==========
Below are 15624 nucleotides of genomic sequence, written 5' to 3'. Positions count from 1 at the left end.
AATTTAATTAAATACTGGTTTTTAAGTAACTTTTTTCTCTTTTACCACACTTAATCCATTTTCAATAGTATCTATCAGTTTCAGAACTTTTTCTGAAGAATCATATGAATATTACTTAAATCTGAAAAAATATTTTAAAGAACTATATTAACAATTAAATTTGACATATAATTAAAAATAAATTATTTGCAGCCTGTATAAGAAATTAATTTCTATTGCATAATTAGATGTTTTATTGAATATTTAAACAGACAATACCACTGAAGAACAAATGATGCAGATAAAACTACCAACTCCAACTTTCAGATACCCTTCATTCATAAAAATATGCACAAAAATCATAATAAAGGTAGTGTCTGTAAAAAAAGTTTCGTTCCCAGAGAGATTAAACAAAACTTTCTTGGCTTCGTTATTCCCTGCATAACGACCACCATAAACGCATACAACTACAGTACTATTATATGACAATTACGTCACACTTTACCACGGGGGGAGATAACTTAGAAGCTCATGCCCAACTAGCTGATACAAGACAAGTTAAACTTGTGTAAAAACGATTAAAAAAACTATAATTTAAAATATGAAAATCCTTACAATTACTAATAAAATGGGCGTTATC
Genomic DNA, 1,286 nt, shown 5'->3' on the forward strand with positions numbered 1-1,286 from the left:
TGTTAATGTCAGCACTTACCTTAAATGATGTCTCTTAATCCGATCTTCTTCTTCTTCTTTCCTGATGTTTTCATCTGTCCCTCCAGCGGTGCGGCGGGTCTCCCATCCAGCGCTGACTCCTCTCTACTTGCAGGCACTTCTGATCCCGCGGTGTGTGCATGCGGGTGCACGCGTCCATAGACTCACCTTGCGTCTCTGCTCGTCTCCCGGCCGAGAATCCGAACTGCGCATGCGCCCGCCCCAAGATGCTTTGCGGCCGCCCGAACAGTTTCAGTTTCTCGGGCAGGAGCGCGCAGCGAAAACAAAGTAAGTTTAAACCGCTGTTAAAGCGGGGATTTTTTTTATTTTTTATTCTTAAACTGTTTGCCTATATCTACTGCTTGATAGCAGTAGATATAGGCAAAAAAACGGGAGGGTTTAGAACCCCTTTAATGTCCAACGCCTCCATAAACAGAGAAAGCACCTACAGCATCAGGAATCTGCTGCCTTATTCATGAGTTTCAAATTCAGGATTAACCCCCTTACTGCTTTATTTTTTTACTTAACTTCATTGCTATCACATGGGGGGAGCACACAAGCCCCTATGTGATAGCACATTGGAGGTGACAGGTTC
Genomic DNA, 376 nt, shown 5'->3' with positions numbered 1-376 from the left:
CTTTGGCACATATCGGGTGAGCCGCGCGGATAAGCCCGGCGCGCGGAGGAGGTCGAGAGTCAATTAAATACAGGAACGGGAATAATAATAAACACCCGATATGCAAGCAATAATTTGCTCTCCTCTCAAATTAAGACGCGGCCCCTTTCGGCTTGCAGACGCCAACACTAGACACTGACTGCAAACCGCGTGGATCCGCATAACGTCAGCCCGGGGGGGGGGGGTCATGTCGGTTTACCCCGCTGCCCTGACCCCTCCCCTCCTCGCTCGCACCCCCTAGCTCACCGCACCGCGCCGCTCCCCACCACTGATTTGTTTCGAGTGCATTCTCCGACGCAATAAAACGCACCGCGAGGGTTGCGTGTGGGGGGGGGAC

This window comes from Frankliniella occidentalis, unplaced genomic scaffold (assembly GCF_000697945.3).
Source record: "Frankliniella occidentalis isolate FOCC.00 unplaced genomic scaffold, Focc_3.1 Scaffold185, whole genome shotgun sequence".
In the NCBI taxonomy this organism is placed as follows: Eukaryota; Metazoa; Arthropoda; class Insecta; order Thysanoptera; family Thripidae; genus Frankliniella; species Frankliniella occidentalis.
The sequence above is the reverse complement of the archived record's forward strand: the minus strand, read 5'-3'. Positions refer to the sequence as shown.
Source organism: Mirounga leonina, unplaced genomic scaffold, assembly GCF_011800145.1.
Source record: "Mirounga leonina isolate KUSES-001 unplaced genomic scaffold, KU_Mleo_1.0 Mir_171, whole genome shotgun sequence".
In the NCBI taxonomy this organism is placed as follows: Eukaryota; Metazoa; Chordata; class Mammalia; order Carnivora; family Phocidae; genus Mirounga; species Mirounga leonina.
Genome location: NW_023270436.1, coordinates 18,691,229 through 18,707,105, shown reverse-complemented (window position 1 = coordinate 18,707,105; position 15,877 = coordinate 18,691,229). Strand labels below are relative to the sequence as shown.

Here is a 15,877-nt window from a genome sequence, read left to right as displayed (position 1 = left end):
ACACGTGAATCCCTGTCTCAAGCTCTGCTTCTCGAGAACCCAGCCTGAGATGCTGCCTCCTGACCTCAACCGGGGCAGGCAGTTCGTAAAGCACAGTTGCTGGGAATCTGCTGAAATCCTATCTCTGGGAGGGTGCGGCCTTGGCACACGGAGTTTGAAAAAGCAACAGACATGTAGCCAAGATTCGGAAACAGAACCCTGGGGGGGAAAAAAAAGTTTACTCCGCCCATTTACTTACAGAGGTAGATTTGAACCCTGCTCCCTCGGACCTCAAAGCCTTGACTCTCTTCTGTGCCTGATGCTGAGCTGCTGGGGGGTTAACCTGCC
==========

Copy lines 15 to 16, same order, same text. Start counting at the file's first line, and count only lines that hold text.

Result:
Here is a 15,877-nt window from a genome sequence, read left to right as displayed (position 1 = left end):
ACACGTGAATCCCTGTCTCAAGCTCTGCTTCTCGAGAACCCAGCCTGAGATGCTGCCTCCTGACCTCAACCGGGGCAGGCAGTTCGTAAAGCACAGTTGCTGGGAATCTGCTGAAATCCTATCTCTGGGAGGGTGCGGCCTTGGCACACGGAGTTTGAAAAAGCAACAGACATGTAGCCAAGATTCGGAAACAGAACCCTGGGGGGGAAAAAAAAGTTTACTCCGCCCATTTACTTACAGAGGTAGATTTGAACCCTGCTCCCTCGGACCTCAAAGCCTTGACTCTCTTCTGTGCCTGATGCTGAGCTGCTGGGGGGTTAACCTGCC